The Journal Gazette
Saturday, May 23, 2020 1:00 am

Holcomb tells of stress on budget

Education spared so far from 15% cut

NIKI KELLY | The Journal Gazette

INDIANAPOLIS – Gov. Eric Holcomb talked about budget cuts and Indiana's high unemployment rate in his Friday briefing related to the novel coronavirus.

He said the state is looking under every cushion to save money and also has a hiring freeze.

Holcomb called the situation “ever-evolving” as his administration tries to deal with lower tax revenue.

He has asked state agencies to cut 15% of their budgets for fiscal year 2021, which starts in July.

Cris Johnston – who runs the Indiana Office of Management and Budget – said “everything is on the table” including cuts to K-12 and higher education.

But for now he said the 15% cuts are for the remaining 40% of the budget that doesn't impact education.

Holcomb also said the cuts will not be counterproductive in terms of COVID-19 response.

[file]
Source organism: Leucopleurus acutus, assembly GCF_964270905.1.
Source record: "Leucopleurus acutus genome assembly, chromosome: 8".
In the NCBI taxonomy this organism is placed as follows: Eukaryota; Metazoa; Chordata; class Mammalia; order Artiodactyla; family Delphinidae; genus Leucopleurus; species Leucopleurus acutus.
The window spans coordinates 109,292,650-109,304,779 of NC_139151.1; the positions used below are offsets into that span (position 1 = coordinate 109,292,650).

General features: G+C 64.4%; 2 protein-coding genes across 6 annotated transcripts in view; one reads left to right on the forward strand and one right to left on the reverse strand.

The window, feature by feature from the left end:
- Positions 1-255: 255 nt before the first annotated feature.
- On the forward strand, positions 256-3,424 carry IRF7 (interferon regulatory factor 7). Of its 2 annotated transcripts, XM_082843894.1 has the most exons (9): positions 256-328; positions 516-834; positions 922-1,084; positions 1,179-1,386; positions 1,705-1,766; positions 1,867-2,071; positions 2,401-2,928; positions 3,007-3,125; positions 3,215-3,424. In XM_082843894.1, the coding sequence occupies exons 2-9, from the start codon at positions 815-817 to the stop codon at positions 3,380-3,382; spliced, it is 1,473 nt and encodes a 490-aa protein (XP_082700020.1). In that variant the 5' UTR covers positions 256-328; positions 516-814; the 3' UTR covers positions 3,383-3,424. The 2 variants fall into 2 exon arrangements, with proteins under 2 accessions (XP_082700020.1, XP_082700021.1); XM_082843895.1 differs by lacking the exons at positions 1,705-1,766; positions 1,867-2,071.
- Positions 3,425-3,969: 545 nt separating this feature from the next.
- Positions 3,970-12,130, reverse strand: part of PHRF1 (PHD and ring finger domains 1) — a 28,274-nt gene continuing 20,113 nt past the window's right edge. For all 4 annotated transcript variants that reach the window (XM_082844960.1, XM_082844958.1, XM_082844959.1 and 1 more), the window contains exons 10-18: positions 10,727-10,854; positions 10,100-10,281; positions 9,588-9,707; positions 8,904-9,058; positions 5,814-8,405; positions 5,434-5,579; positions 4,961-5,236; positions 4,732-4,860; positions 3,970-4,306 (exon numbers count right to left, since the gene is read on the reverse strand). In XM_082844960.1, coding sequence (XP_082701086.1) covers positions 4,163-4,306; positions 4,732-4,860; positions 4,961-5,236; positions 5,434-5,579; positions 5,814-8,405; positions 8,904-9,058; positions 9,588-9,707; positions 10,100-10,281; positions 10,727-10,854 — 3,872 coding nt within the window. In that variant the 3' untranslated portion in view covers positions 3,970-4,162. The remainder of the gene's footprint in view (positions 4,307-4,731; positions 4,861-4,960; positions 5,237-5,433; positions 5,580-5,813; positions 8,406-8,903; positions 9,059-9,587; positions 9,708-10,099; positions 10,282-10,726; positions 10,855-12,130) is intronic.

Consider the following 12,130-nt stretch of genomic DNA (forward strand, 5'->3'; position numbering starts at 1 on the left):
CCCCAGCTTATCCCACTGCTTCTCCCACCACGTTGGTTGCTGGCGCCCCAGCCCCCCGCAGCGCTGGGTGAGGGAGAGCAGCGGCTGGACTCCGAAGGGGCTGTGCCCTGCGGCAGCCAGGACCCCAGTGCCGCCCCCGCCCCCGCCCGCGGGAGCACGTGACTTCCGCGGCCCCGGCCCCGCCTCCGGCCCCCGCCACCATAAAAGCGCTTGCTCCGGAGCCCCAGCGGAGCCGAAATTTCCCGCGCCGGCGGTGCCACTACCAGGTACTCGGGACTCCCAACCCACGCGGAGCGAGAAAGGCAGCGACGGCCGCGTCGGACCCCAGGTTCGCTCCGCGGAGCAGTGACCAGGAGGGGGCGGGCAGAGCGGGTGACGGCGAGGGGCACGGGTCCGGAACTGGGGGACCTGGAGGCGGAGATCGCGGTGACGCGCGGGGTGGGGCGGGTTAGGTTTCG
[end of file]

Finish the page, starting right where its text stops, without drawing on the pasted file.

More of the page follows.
State officials also have yet to say how it will spend about $2 billion in federal aid.

State Health Commissioner Dr. Kris Box also gave updated numbers Friday – a total of 29,936 positive cases and 1,764 deaths.

An additional 54 Allen County residents have tested positive for COVID-19, bringing the total to 1,182 cases and 65 deaths Friday.

Holcomb also addressed Indiana's April unemployment rate, which was released Friday. Indiana is at 16.9%, which is above the U.S. rate of 14.7%. It's also the highest the state has seen since 1982.

But Holcomb said there are still positive signs for Indiana's economy, noting that manufacturing jobs are coming back online after the shutdown and efforts by businesses to keep workers safe.

Fred Payne, of the Indiana Department of Workforce Development, said the state has paid out $1.7 billion in unemployment benefits since March – with most of that coming from federal dollars.

And he said one internal metric that shows improvement is the number of continuing claims, which has dropped.

That means a person has filed and collected unemployment but is likely now back at work.

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